i don’t understand my three-year-old’s play

OK, so I know play is important. Develops social skills, helps kids make sense of their world, bonds them with their parents, yada yada yada…

I have no problem with play. To an extent. Games? No problem. Jigsaws? I could do them all day. Books? Love them. Basically, I’m pretty good at things which have a definite outcome. As long as I know what we’re aiming for, and when we’ve reached it, then I’m happy.

And it’s not as if I have zero ability with open-ended tasks either. I’m a musician, for Pete’s sake. There is no ‘answer’, no ‘end point’ with the arts. And I can deal with this. I can paint, draw, cook, bake and make with my children – no obvious outcome, no sign of when we’re near or when we’ve reached it, but that’s OK. I can do this, and I even enjoy it.

The problem is that old chestnut of imaginative play. Friends with babies or bumps or not-quite-bumps, let me draw you in to the world of what it’s like to have a three-year-old. Today, to give an example, we started off – quite happily – with a good old role play of Mummies and Daddies. She is the Mummy, I am the Daddy – a role I’m happy to take, as it mainly involves sitting and watching Mummy do the work, occasionally suggesting improvements to the routine, but never actually having to implement them myself. Fine. And it’s an easy playtime as we have all the Gear. No sooner had we got rid of our baby bath, highchair and pram, than we were obtaining these things all over again in doll form. So out comes the dolly bath, the dolly highchair, the dolly prams, plus myriad outfits, dummies and weaning paraphernalia, and we begin.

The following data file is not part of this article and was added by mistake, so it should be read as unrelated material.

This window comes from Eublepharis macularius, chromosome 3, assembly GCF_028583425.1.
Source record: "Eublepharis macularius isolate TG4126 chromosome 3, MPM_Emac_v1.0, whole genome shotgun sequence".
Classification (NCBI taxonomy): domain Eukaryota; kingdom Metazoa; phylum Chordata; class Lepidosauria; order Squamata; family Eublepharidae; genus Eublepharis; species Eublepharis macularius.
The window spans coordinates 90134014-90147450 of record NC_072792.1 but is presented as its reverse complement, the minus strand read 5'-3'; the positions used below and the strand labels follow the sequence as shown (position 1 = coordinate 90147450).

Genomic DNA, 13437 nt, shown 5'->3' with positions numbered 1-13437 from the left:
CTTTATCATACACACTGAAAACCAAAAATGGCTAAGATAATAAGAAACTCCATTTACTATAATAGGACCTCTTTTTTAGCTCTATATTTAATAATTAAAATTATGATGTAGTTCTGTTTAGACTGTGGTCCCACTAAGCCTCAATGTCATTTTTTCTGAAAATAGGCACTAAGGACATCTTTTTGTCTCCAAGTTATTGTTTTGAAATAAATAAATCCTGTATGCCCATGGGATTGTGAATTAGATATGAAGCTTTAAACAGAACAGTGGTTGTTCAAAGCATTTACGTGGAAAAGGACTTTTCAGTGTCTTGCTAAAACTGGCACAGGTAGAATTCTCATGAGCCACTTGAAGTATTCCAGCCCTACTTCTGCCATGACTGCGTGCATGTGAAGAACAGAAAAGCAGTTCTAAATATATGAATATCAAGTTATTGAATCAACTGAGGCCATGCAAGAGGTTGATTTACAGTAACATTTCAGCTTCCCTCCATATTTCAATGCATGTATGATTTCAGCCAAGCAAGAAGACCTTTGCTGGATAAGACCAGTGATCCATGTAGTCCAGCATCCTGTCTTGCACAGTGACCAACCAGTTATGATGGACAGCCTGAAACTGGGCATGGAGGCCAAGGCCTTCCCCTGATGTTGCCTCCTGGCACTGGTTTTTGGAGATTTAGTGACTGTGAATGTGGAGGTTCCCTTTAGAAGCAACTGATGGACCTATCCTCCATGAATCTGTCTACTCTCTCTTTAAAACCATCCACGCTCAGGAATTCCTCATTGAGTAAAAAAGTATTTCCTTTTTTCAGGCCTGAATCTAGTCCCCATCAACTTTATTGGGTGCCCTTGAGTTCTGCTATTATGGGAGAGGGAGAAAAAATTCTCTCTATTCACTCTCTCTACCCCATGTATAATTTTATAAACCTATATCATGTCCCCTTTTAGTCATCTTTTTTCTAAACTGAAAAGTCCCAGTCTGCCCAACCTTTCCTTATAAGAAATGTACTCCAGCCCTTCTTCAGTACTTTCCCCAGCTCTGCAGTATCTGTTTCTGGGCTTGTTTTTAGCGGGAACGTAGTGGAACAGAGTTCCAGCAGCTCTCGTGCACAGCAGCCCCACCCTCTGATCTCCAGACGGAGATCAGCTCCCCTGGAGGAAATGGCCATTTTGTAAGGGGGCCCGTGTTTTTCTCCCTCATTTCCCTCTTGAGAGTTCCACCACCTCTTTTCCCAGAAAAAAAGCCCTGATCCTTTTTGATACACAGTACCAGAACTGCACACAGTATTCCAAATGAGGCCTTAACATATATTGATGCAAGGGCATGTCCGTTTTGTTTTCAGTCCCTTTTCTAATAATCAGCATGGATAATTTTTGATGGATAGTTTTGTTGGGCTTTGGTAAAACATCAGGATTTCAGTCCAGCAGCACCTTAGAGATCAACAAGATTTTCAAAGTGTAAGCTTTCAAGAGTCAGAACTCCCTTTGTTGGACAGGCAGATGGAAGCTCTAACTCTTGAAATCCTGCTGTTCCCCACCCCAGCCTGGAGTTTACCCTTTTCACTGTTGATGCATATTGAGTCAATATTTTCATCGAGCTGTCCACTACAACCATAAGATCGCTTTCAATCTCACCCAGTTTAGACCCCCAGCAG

But then – then it all turns kind of weird. With a very determined, matter-of-fact look on her face, Missy guides me through all manner of scenarios, locations and Things To Do. We have two upturned umbrellas in the lounge – I know not why – and these, amongst a random assortment of other items, become a kind of barricade, beyond which we’re meant to lie down and go to sleep. Or do our sticker books. (Hooray! A task with a definite outcome!) Then I’m supposed to go and kill the baddies – which, I have to say, I perform with great aplomb, using a wooden dagger and a gun crafted for me out of Duplo. (All that obsessive Twin Peaks watching recently has stood me in good stead for moments like this.)